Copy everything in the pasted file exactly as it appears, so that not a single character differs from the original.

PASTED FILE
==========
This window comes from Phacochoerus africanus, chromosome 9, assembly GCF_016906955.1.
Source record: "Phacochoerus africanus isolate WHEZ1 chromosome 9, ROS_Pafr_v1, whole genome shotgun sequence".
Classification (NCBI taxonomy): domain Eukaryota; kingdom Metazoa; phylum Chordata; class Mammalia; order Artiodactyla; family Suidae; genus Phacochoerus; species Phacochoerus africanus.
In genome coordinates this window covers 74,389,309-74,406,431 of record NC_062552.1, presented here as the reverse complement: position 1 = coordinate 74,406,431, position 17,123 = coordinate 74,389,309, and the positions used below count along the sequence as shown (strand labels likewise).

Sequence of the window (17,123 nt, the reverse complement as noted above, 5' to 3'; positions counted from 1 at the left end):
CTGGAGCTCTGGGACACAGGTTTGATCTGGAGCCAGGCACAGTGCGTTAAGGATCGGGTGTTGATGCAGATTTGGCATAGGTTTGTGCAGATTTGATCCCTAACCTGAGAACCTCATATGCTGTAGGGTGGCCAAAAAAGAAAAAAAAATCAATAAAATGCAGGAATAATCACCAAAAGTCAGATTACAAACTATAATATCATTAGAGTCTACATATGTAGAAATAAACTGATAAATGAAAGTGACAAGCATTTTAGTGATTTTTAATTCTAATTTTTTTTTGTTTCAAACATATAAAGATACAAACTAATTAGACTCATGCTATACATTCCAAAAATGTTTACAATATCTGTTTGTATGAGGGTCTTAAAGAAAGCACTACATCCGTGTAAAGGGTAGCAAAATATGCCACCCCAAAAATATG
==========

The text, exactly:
This window comes from Phacochoerus africanus, chromosome 9, assembly GCF_016906955.1.
Source record: "Phacochoerus africanus isolate WHEZ1 chromosome 9, ROS_Pafr_v1, whole genome shotgun sequence".
Classification (NCBI taxonomy): domain Eukaryota; kingdom Metazoa; phylum Chordata; class Mammalia; order Artiodactyla; family Suidae; genus Phacochoerus; species Phacochoerus africanus.
In genome coordinates this window covers 74,389,309-74,406,431 of record NC_062552.1, presented here as the reverse complement: position 1 = coordinate 74,406,431, position 17,123 = coordinate 74,389,309, and the positions used below count along the sequence as shown (strand labels likewise).

Sequence of the window (17,123 nt, the reverse complement as noted above, 5' to 3'; positions counted from 1 at the left end):
CTGGAGCTCTGGGACACAGGTTTGATCTGGAGCCAGGCACAGTGCGTTAAGGATCGGGTGTTGATGCAGATTTGGCATAGGTTTGTGCAGATTTGATCCCTAACCTGAGAACCTCATATGCTGTAGGGTGGCCAAAAAAGAAAAAAAAATCAATAAAATGCAGGAATAATCACCAAAAGTCAGATTACAAACTATAATATCATTAGAGTCTACATATGTAGAAATAAACTGATAAATGAAAGTGACAAGCATTTTAGTGATTTTTAATTCTAATTTTTTTTTGTTTCAAACATATAAAGATACAAACTAATTAGACTCATGCTATACATTCCAAAAATGTTTACAATATCTGTTTGTATGAGGGTCTTAAAGAAAGCACTACATCCGTGTAAAGGGTAGCAAAATATGCCACCCCAAAAATATG